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Health Bulletin Winter 2012

Genital human papillomavirus (HPV)
HPV is the most common sexually transmitted disease (STD). HPV is passed through skin-to-skin contact (most commonly, during vaginal and anal sex).
  • Most people with HPV do not have symptoms or health problems from it. Sometimes, HPV clears from the body naturally, but some people who get HPV will go on to develop cancer or other health problems.
  • Some types of HPV can lead to cancer over time. These HPV types can cause cancers of the cervix, vulva, vagina, penis, anus, or head and neck (tongue, tonsils and throat).
  • Other types of HPV can cause genital warts in males and females.

The types of HPV that can cause genital warts are not the same as the types that can cause cancer.

HPV Vaccine

The HPV vaccines, Cervarix® and Gardasil®, prevent serious health problems, such as cervical cancer and anal cancer. The HPV vaccines are available to protect females and males against some of the most common types of HPV and the health problems that the virus can cause.

The Gardasil® HPV vaccine is licensed, safe, and effective for both males and females ages 9 through 26. All girls who are 11 or 12 years old should get 3 shots of the HPV vaccine to protect against cervical cancer. Gardasil® also protects against most genital warts, as well as some cancers of the vulva, vagina, and anus. Boys and young men may choose to get this vaccine to prevent genital warts and anal cancer.

The two vaccines are licensed as safe and effective. Both vaccines were tested in thousands of people around the world. These studies showed no serious safety concerns.

The HPV vaccine is available at Health Center 1 and given at the time of STD examination.

Learn More

Rabies is a deadly but preventable disease that is spread by the bite of infected animals such as bats, foxes, raccoons, skunks, dogs, cats, and ferrets. Early symptoms of rabies infection in humans are similar the flu and include weakness, fever, or headache. Symptoms increase as the infection spreads to the brain. These symptoms can include confusion, agitation, hallucinations, delirium & insomnia.
Who is at risk of getting rabies?
Anyone– especially people who work with animals, work in a lab that tests for rabies, or are going to a country where rabies is common. People at high risk can get vaccinated beforehand.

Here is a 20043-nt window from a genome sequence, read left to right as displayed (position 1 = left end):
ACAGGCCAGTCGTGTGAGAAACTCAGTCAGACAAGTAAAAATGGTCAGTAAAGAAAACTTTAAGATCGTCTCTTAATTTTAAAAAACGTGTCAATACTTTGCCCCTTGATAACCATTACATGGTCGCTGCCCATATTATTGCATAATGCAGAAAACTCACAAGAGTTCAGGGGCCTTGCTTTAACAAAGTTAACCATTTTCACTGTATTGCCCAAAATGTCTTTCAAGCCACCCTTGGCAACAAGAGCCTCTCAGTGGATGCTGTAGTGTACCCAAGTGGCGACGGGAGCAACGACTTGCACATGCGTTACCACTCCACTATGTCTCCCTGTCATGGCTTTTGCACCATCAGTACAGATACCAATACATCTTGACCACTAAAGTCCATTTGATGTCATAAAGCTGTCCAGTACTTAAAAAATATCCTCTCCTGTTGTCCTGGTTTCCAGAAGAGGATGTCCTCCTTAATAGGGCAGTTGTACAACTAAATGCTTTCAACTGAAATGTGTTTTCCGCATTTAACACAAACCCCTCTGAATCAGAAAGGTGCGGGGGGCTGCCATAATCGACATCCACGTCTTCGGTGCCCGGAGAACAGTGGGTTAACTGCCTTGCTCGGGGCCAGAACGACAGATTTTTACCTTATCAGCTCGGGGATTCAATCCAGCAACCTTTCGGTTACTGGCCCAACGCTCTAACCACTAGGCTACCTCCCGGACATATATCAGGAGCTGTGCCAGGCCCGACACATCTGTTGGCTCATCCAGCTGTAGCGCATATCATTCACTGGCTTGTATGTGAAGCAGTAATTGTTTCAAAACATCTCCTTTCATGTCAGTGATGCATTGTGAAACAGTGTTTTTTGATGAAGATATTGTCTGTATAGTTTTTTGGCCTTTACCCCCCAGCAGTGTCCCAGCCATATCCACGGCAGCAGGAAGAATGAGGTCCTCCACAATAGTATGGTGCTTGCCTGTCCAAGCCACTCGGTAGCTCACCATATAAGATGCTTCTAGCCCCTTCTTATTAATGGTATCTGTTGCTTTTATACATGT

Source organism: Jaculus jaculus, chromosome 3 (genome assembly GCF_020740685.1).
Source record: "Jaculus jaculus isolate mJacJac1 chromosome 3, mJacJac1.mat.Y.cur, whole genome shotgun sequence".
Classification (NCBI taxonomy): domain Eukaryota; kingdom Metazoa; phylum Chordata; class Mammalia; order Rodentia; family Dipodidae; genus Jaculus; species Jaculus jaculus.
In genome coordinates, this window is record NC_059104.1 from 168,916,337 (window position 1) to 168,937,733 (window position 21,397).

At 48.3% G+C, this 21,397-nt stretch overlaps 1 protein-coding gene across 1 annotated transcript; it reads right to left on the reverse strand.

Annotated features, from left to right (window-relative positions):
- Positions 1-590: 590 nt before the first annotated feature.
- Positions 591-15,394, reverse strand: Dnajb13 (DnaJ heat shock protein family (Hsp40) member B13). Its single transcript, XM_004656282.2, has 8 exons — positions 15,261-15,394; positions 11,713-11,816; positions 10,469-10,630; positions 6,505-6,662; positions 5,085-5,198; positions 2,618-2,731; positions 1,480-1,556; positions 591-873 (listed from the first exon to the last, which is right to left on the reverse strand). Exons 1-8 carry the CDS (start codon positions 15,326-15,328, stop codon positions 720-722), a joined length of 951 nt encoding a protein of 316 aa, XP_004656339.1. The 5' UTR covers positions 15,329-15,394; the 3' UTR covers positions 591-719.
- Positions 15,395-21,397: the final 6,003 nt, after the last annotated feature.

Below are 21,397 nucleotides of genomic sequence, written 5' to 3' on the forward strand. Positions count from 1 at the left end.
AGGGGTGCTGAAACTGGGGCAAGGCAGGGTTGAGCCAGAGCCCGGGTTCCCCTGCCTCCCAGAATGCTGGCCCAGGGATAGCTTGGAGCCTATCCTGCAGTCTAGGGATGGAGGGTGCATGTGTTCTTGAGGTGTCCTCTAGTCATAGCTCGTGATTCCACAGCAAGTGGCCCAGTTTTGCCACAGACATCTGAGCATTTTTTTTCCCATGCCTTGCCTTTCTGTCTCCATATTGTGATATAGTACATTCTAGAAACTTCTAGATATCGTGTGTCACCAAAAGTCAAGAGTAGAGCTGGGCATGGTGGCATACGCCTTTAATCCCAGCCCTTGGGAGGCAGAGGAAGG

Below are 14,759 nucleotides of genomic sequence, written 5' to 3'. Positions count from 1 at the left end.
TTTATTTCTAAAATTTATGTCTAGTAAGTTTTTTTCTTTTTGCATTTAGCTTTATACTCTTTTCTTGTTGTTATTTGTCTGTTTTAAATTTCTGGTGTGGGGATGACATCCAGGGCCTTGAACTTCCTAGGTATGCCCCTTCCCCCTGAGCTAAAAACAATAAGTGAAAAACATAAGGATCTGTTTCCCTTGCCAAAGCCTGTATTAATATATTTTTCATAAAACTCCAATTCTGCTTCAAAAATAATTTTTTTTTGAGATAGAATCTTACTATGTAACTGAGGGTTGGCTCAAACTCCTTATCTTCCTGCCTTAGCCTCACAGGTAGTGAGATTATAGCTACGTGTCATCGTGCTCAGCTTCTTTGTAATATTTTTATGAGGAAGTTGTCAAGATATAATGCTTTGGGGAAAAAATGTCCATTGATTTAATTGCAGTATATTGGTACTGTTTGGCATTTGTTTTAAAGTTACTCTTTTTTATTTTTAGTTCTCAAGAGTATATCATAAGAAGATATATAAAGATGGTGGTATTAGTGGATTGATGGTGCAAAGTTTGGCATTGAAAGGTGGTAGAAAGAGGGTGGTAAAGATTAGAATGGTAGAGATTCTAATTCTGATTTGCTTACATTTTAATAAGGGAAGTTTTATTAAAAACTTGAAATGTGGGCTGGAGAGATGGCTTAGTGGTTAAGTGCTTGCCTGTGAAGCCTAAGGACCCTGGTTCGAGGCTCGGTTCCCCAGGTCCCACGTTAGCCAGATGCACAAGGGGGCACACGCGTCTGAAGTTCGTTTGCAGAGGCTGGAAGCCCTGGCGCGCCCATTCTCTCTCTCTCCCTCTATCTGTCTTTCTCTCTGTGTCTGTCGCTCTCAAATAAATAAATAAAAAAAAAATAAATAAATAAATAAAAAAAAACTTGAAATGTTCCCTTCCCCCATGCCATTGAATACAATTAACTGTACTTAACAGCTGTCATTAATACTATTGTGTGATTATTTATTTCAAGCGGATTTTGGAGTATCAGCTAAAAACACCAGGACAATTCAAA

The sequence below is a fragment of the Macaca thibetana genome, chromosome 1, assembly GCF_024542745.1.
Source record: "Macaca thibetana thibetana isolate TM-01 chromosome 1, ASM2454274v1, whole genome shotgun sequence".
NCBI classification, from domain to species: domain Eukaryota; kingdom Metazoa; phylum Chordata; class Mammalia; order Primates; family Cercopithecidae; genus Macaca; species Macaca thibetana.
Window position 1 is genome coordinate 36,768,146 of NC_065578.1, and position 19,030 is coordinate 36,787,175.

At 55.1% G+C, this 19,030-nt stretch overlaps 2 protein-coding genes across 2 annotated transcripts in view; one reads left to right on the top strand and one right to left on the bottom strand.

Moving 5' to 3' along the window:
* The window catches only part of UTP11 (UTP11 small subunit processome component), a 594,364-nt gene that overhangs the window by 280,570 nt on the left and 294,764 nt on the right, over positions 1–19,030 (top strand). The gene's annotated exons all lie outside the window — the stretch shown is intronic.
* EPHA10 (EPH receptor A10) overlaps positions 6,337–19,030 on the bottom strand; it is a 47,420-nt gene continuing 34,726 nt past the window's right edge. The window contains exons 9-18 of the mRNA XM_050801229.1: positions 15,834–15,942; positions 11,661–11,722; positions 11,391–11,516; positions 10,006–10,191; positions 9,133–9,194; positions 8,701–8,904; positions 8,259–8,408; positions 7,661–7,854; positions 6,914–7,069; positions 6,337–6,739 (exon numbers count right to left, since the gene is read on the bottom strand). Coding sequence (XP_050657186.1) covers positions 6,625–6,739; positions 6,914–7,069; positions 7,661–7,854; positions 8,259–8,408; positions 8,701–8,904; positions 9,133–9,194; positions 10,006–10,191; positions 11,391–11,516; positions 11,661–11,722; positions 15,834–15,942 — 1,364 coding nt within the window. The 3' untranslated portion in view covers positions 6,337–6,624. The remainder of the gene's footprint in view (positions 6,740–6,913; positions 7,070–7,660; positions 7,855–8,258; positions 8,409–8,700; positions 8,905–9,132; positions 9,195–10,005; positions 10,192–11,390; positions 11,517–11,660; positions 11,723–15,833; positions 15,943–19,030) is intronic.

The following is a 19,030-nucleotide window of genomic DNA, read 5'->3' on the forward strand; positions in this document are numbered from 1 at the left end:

How do I prevent getting rabies?
  • Make sure that your pets are up-to-date on the rabies vaccine.
  • Watch your pets while outside so they will not come in contact with any wild animals.
  • Do not pet or keep stray or wild animals.
  • If a stray animal bites you, contact the SPCA at 267-385-3800 so they can come out to trap the animal.
  • To prevent exposures to bats, make sure that you cover cracks & gaps in your home so that bats cannot come in. If a bat comes into your home call your local animal control workers to have it removed.
What should I do if I have been scratched or bitten by an animal?
  • Wash your hands with soap and water.
  • Collect as much information about the animal as possible.
  • Get medical help and call the Division of Disease Control (DDC) at 215-685-6748.

Did you know that a disaster could severely affect a person with asthma? Do you know how to protect your health during a disaster?

What is asthma?
Asthma is a lung disease that makes it hard to breathe. Asthma triggers may include smoke, dust and mold.

How can a disaster affect my health if I have asthma?
A disaster or emergency can stir up asthma triggers into the air that can make it hard for you to breathe.

What can I do during a disaster to protect my health?
These tips can help prevent some asthma symptoms during an emergency:

  • Know your asthma triggers (smoke, dust, pets, mold)
  • Avoid areas, outdoors or indoors, where there are a lot of asthma triggers.
  • Wear a dust mask, or use a t-shirt or handkerchief to cover your mouth and nose.
  • Keep taking your medications.
  • If you stop taking your medications, it can cause swelling in your airway, leading to coughing, wheezing, shortness of breath, chest tightness and asthma attacks.
  • Do not use your rescue inhaler too often because it can lose its strength.

Are there tips I should remember if I have asthma?
Along with the emergency kit and emergency plan remember the following important tips:

In your emergency kit, include all medications that help treat your asthma:

  • Nebulizer
  • Cough drops
  • Rescue medications
  • Controller medications

Get an emergency kit supply list and learn how to make an emergency plan in the READY section of our site.